By Jessica Michele Herring ( | First Posted: Aug 06, 2013 03:28 PM EDT

(Photo : CBS)

Time Warner Cable reached out to CBS on Wednesday afternoon in an attempt to bring an end to the dispute that prompted a blackout for CBS and Showtime for thousands of Time Warner subscribers. According to Eric Mangan, the director of public relations for Time Warner, Time Warner Chairman and CEO Glenn Britt sent a letter to Les Moonves, president and CEO of CBS Corp. in an effort to resolve the standoff. According to Time Warner, the letter contained two "customer-friendly proposals" for CBS' consideration, including the option to make its stations available on an a la carte basis and an extension of current contractual terms. However, CBS pushed back with a clear refusal to re-enter negotiations.

Mangan commented on the recent setback, saying, "Our efforts to get CBS programming back for our customers are sincere, and we have offered two proposals to accomplish that, while CBS has offered nothing in return."

In the letter to Time Warner, Britt wrote, "In the interests of getting CBS back on our cable systems today, we write to propose that CBS and Time Warner Cable immediately agree to resume carriage with the new economics TWC reluctantly agreed to during our negotiations, while employing all the other terms and conditions of our recently expired contracts. Although those terms are not ideal to CBS or TWC, and would leave TWC and our customers without the digital rights that CBS has provided to others, since both parties have lived under those terms productively for many years, we believe we should continue to live with them in the interest of restoring CBS immediately for the benefit of consumers."

The letter continued with Britt breaching the possibility of an a la carte option. "Alternatively, if you are unwilling to agree to this proposal, we would also be willing to resume carriage by allowing CBS to make its stations available on an a la carte basis at a price and on terms of its choosing, with 100% of that price remitted to CBS. This way, rather than our debating the point, we would allow customers to decide for themselves how much value they ascribe to CBS programming."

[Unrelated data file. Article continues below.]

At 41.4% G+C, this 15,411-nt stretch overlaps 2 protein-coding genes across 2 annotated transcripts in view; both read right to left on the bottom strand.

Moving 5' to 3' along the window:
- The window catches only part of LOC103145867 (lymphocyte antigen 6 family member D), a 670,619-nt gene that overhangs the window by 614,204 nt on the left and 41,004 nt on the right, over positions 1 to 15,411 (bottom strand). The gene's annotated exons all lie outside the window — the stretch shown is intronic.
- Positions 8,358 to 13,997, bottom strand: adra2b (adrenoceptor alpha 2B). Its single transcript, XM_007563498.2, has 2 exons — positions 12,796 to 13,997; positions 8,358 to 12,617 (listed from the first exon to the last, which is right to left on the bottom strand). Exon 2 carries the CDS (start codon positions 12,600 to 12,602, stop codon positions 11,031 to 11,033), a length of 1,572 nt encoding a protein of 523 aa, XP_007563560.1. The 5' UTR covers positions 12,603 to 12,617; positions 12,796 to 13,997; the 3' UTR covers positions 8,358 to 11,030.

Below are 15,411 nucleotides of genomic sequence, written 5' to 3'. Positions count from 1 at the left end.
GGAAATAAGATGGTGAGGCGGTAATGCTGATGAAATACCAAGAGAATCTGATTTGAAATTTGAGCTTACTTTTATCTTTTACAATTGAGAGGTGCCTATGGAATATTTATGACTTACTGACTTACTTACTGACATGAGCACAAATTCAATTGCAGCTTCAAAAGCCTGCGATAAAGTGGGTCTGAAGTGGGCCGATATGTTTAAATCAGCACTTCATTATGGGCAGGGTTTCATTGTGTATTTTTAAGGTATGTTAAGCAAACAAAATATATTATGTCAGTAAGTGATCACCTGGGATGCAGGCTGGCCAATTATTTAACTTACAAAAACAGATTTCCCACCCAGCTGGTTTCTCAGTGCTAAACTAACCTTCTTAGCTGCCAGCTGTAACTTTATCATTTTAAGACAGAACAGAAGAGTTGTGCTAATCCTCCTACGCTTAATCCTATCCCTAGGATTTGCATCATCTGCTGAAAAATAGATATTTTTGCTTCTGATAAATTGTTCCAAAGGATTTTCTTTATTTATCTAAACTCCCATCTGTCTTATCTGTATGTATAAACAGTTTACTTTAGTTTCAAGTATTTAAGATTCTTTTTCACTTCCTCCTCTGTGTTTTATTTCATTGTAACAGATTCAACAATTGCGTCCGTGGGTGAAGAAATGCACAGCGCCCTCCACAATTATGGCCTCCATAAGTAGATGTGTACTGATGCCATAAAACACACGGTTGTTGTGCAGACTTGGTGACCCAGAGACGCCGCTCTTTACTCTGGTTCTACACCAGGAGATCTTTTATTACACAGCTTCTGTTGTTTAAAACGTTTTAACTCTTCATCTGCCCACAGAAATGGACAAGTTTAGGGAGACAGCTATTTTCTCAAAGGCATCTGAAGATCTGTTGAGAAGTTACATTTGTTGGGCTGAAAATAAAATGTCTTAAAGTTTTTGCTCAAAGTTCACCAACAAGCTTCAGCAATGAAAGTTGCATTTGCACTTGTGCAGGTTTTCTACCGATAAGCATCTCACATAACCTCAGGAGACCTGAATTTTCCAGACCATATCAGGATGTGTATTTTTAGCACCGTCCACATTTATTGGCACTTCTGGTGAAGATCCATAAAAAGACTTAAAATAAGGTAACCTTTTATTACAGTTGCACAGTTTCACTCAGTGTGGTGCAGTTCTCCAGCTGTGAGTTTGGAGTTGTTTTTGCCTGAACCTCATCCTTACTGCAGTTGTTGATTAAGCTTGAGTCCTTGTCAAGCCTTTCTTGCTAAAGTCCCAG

The letter continued that upon an agreement to the terms, Time Warner would immediately resume carriage of CBS and CBS owned stations, including Showtime. Time Warner further demanded that CBS resume customers' access to, saying, "it is surely beyond the pale for you to subject these Internet customers to blocking of content that is made available for free to all others."

Britt added that the conduct is "abhorrent in that CBS is using this blocking to punish TWC's Internet customers." The letter concluded with the statement that Time Warner is ready to engage in talks with CBS to start the paperwork on negotiations.

Entertainment Weekly reports that CBS responded with a firm refusal to resume talks, calling Time Warner's proposal a "sham" and a "public relations vehicle" that is being used to distract from the fact that Time Warner is failing to fairly negotiate with CBS.

"Anyone familiar with the entertainment business knows that the economics and structure of the cable industry doesn't work that way and isn't likely to for quite some time. In short, this was an empty gesture from a company that is expert at them," CBS released in a statement.

Mangan added that Time Warner is dismayed at CBS' rejection of both proposals. "We cannot understand why that is not enough for CBS," Mangan said. "We're disappointed in their lack of responsiveness, particularly to our request for them to quit unfairly blocking the free content available on from our Internet customers."

Time Warner says that they will continue to try to reach an agreement with CBS, despite the recent setback. "We hope they will return to the table to negotiate in good faith on behalf of our customers and their viewers," Mangan added.

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